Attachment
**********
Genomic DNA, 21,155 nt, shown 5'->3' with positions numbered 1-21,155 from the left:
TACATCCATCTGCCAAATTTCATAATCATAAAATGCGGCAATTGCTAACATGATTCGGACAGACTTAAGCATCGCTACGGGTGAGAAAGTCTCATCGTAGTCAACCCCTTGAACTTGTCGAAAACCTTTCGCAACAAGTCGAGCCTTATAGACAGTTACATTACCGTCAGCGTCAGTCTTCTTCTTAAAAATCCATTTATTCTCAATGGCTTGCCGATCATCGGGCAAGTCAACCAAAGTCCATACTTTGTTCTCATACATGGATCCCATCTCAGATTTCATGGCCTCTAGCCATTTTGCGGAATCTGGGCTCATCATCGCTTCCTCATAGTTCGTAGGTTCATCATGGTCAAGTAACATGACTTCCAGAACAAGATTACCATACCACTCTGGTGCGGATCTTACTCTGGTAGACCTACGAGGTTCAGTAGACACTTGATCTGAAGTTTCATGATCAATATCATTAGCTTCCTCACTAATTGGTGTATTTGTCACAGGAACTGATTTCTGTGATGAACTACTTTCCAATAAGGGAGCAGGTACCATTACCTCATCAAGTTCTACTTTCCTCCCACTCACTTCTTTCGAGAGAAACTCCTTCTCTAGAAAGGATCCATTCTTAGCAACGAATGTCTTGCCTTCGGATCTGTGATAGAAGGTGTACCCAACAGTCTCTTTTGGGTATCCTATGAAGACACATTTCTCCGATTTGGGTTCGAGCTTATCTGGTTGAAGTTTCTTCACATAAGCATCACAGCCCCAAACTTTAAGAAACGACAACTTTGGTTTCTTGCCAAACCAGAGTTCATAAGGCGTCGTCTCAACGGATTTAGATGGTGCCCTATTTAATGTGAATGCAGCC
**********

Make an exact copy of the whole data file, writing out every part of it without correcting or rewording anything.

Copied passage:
Genomic DNA, 21,155 nt, shown 5'->3' with positions numbered 1-21,155 from the left:
TACATCCATCTGCCAAATTTCATAATCATAAAATGCGGCAATTGCTAACATGATTCGGACAGACTTAAGCATCGCTACGGGTGAGAAAGTCTCATCGTAGTCAACCCCTTGAACTTGTCGAAAACCTTTCGCAACAAGTCGAGCCTTATAGACAGTTACATTACCGTCAGCGTCAGTCTTCTTCTTAAAAATCCATTTATTCTCAATGGCTTGCCGATCATCGGGCAAGTCAACCAAAGTCCATACTTTGTTCTCATACATGGATCCCATCTCAGATTTCATGGCCTCTAGCCATTTTGCGGAATCTGGGCTCATCATCGCTTCCTCATAGTTCGTAGGTTCATCATGGTCAAGTAACATGACTTCCAGAACAAGATTACCATACCACTCTGGTGCGGATCTTACTCTGGTAGACCTACGAGGTTCAGTAGACACTTGATCTGAAGTTTCATGATCAATATCATTAGCTTCCTCACTAATTGGTGTATTTGTCACAGGAACTGATTTCTGTGATGAACTACTTTCCAATAAGGGAGCAGGTACCATTACCTCATCAAGTTCTACTTTCCTCCCACTCACTTCTTTCGAGAGAAACTCCTTCTCTAGAAAGGATCCATTCTTAGCAACGAATGTCTTGCCTTCGGATCTGTGATAGAAGGTGTACCCAACAGTCTCTTTTGGGTATCCTATGAAGACACATTTCTCCGATTTGGGTTCGAGCTTATCTGGTTGAAGTTTCTTCACATAAGCATCACAGCCCCAAACTTTAAGAAACGACAACTTTGGTTTCTTGCCAAACCAGAGTTCATAAGGCGTCGTCTCAACGGATTTAGATGGTGCCCTATTTAATGTGAATGCAGCC